Teen Marijuana Use Continues To Rise


Photo: THC Finder
For the second year in a row, more American teens use marijuana than use tobacco.

More American Teens Use Cannabis Than Tobacco For Second Year In A Row

Marijuana use by 8th, 10th and 12th grade students increased in 2010, with more American teenagers now using marijuana than cigarettes for the second year in a row. According to government figures released Tuesday, 21.4 percent of high school seniors used marijuana in the last 30 days, while 19.2 percent had used cigarettes.

“It’s really no surprise that more American teenagers are using marijuana and continue to say it’s easy to get,” said Rob Kampia, executive director of the Marijuana Policy Project. “Our government has spent decades refusing to regulate marijuana in order to keep it out of the hands of drug dealers who aren’t required to check customer ID and have no qualms about selling marijuana to young people.”

Photo: MPP
Rob Kampia, MPP: “It’s time we acknowledge that our current marijuana laws have utterly failed”

​”The continued decline in teen tobacco use is proof that sensible regulations, coupled with honest and science-based public education can be effective in keeping substances away from young people,” Kampia said. “It’s time we acknowledge that our current marijuana laws have utterly failed to accomplish one of their primary objectives — to keep marijuana away from young people — and do the right thing by regulating marijuana, bringing its sale under the rule of law, and working to reduce the unfettered access to marijuana our broken laws have given teenagers.”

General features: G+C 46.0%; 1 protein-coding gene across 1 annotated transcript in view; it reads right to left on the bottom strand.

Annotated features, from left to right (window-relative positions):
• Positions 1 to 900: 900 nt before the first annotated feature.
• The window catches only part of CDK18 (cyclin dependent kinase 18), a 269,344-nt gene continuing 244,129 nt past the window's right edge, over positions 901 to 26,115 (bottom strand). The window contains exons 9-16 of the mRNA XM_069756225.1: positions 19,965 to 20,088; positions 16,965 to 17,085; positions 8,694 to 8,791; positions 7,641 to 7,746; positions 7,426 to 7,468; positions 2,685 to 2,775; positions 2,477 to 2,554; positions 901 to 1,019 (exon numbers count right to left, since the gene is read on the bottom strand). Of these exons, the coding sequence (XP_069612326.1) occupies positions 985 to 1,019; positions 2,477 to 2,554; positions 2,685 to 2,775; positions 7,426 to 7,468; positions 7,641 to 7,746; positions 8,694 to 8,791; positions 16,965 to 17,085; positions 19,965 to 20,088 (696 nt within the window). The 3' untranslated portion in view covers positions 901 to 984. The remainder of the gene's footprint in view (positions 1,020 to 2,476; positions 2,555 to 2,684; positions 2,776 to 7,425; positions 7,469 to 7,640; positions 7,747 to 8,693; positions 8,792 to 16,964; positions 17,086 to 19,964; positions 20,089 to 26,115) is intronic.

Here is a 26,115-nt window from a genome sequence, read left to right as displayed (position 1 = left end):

“Young people are increasingly seeing marijuana as not dangerous,” said lead investigator Lloyd Johnston of the University of Michigan’s Institute for Social Research, reports Rita Rubin at USA Today. When the proportion of teens who view marijuana as risky declines, Johnston said, pot use typically increases.
Rather than accept the fact that increasing teen pot use is largely due to his own failed policies, Drug Czar Gil Kerlikowske lamely tried to blame it on medical marijuana.
“We have been telling young people, particularly for the past couple years, that marijuana is medicine,” Kerlikowske said, reports Steven Portnoy at ABC News. “So it shouldn’t be a great surprise to us that young people are now misperceiving the dangers or the risks around marijuana.”
The numbers were released by the National Institute on Drug Abuse and the University of Michigan as part of the annual Monitoring the Future survey.
Since the survey’s inception, overwhelming numbers of American teenagers have said marijuana was easy for them to obtain. According to the 2010 numbers, the use of alcohol — which is regulated and sold by licensed merchants required to check customer ID — continued to decline among high school seniors.